I've been making a few homebrew monsters for my current D&D 5e campaign, and I ran into a problem when I wanted to create a creature that used healing magic. There were general rules for offensive spells in the DMG, but none for healing or utility. I've looked around at several RPG forums and discussion boards, but all that I found just talked about offensive spellcasters or the monster didn't really act like a healer. The latter instance was actually on this forum (How do I calculate the CR of a monster that spends their turns healing?) where the monster was a cleric, but that cleric didn't do any healing in the first three rounds of combat. All they did was cast buff spells, so that doesn't answer my question. I'm hoping someone can shed some light on this issue for me.

Here's a stat block for the creature I'm wanting to make:


Medium ooze, chaotic neutral

Armor Class: 15 (natural armor)
Hit Points: 120 (16d8 + 48)
Speed: 30 ft.

STR 11 (+0)
DEX 13 (+1)
CON 16 (+3)
INT 12 (+1)
WIS 17 (+3)
CHA 9 (-1)

Skills: Medicine +5
Damage Resistances: Acid
Senses: passive Perception 13
Languages: Common
Challenge: 3 (700 XP)


Innate Spellcasting. The slime's innate spellcasting ability is Wisdom. The slime can innately cast the following spells, requiring no components:

4/day each: cure wounds, healing word

1/day each: aid, lesser restoration, mass healing word


Whap. Melee Weapon Attack: +3 to hit, reach 5 ft., one target. Hit: 3 (1d6) bludgeoning damage and 2 (1d4) acid damage.

My main question breaks down into two parts:

  1. If the monster primarily uses their action to heal, how should I calculate their damage-per-round? I would assume that I would just use the most healing & damage possible across the first three rounds of combat, but I'm not sure if healing is treated different from damage when calculating damage-per-round.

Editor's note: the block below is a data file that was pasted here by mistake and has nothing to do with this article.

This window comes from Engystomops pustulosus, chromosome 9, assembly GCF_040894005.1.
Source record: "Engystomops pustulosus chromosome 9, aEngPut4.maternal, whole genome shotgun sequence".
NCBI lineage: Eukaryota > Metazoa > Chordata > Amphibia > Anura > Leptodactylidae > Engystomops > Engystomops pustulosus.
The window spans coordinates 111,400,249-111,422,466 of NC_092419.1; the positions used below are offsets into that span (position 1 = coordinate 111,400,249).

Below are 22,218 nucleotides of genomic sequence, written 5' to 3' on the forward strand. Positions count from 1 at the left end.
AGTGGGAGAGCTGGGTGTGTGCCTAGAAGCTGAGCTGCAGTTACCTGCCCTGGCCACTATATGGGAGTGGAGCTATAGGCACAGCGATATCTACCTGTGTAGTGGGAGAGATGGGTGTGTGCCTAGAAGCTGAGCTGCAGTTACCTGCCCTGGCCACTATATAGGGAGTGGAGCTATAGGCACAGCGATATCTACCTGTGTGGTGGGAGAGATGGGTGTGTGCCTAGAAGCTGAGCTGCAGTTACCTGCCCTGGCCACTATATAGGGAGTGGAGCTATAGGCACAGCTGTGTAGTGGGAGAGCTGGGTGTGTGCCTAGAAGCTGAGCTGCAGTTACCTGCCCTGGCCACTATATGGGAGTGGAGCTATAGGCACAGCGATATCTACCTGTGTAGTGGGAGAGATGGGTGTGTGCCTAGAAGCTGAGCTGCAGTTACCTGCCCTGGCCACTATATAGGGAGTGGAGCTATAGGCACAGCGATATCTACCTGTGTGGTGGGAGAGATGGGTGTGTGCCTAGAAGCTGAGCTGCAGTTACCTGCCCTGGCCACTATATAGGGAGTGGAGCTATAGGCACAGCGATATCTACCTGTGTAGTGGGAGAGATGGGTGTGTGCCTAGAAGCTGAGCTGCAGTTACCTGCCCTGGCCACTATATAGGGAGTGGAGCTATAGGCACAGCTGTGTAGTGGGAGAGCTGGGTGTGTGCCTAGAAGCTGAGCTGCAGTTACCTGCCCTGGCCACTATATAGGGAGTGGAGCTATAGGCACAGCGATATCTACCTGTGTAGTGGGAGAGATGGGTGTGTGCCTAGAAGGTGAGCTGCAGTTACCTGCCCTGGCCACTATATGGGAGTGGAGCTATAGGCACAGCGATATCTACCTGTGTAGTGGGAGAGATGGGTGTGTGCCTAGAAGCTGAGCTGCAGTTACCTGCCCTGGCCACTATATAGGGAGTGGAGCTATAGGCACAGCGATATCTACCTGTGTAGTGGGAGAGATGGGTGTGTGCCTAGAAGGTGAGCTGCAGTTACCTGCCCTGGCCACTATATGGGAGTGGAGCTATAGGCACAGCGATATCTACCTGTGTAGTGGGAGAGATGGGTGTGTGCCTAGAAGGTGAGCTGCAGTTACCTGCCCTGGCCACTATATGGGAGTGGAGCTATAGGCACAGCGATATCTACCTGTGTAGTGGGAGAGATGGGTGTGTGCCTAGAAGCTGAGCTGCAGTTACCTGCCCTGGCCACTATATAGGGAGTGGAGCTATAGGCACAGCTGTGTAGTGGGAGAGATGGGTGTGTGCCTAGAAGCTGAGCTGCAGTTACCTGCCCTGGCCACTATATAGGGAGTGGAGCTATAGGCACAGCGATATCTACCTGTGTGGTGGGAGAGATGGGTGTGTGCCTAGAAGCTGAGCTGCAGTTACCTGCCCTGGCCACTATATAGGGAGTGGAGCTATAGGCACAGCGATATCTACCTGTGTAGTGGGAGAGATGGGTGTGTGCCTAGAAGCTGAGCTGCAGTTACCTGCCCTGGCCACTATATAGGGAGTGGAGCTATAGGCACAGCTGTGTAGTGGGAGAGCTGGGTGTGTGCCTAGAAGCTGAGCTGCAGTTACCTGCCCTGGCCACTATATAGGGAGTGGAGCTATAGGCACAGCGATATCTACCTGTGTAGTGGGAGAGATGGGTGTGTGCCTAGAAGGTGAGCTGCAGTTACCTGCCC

2. How should I handle calculating the average amount of healing for the spell mass healing word for the CR calculations? Since it can target multiple creatures, I would assume I have to multiply the average value rolled, which is 5.5 (1d4 + Wisdom), by some number to account for multiple creatures being healed at once. Do I treat it like the spell fireball or a dragon's Breath Weapon and just multiply it by two, or should I multiply it by the max number of creatures that can be healed by this spell divided by two, which would be three?

I realize that sometimes it just has to come down to play-testing, but I feel like this is something that could more-or-less be calculated without any guesswork.

  • 1
    \$\begingroup\$ Welcome to RPG.SE! Take the tour if you haven't already, and check out the help center for more guidance. Good first question! I've edited it a little bit to fix the formatting and clarify the primary question. \$\endgroup\$
    – V2Blast
    Commented Feb 7, 2019 at 3:49

1 Answer 1


1. Treat healing/round as damage/round for calculations

While the DMG doesn't give a clear answer, Spellcasting's effect on CR (DMG p.281) states:

\$\begin{array}{|l|l|l|} \hline \textbf{Name} & \textbf{Example Monster} & \textbf{Effect on Challenge Rating }\\ \hline \text{Spellcasting} & \text{Lich} & \text{See step 13 under "Creating a Monster Stat Block"}\\ \hline \end{array} \$

Where Step 13 states:

Innate Spellcasting and Spellcasting. The impact that the Innate Spellcasting and Spellcasting special traits have on a monster's challenge rating depends on the spells that the monster can cast Spells that deal more damage than the monster's normal attack routine and spells that increase the monster's AC or hit points need to be accounted for when determining the monster's final challenge rating.